writes to mention an Ars Technica article about a new product intended to detect and throttle encrypted BitTorrent traffic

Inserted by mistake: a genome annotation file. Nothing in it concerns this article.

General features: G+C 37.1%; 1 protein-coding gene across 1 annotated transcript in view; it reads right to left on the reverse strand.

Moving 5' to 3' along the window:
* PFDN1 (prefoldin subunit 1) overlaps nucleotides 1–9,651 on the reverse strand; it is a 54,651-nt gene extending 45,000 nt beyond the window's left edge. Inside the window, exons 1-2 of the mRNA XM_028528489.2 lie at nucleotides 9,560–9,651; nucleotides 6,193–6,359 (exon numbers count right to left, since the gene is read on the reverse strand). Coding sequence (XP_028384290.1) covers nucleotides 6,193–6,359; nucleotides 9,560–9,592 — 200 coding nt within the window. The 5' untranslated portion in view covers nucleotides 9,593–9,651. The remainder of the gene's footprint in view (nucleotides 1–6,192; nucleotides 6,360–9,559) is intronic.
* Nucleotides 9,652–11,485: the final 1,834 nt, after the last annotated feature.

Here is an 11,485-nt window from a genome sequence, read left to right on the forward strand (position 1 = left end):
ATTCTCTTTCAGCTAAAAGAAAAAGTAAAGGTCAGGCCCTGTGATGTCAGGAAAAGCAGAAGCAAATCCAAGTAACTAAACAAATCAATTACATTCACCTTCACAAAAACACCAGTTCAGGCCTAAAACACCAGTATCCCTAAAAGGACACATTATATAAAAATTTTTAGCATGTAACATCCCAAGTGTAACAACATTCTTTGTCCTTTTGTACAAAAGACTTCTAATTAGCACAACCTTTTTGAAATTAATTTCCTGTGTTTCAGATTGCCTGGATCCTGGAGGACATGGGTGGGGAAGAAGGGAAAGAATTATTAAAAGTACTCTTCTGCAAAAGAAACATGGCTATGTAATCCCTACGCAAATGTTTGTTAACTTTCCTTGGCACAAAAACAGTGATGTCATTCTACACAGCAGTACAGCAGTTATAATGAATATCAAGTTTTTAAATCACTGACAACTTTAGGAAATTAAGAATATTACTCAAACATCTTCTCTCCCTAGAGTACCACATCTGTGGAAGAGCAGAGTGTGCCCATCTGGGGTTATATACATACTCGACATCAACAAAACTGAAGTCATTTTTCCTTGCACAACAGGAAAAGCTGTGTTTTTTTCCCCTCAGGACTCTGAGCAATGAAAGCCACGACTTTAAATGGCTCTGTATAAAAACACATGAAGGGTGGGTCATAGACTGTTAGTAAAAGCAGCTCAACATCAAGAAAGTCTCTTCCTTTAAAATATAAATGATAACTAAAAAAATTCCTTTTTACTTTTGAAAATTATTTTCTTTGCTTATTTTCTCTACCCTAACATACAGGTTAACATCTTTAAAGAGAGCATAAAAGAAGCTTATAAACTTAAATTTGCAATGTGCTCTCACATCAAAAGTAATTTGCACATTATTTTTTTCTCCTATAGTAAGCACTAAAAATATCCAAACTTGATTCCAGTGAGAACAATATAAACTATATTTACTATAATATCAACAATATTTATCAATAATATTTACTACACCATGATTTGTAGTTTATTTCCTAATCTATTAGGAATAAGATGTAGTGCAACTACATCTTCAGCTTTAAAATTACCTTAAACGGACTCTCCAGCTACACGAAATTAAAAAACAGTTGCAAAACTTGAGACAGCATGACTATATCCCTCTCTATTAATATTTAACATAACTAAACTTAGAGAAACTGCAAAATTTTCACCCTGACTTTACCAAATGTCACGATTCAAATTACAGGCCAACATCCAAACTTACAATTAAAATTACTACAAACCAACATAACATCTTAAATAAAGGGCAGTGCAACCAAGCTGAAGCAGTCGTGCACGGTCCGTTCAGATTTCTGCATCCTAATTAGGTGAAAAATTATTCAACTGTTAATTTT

. When torrents first saw common use ISPs would throttle the bandwidth available to them, in order to ensure connectivity for everyone. Some clients began encrypting their data to get around this, and the company Allot Communications is now claiming their NetEnforcer product will return the advantage to the ISPs. From the article: "Certainly, increasing BitTorrent traffic is a concern for ISPs. In early 2004, torrents accounted for 35 percent of all traffic on the Internet. By the end of that year, this figure had almost doubled, and some estimate that in certain markets, such as Asia, torrent traffic uses as much as 80 percent of all bandwidth. However, BitTorrent is an extremely important tool that has many uses other than what everyone assumes it is good for, namely movie piracy."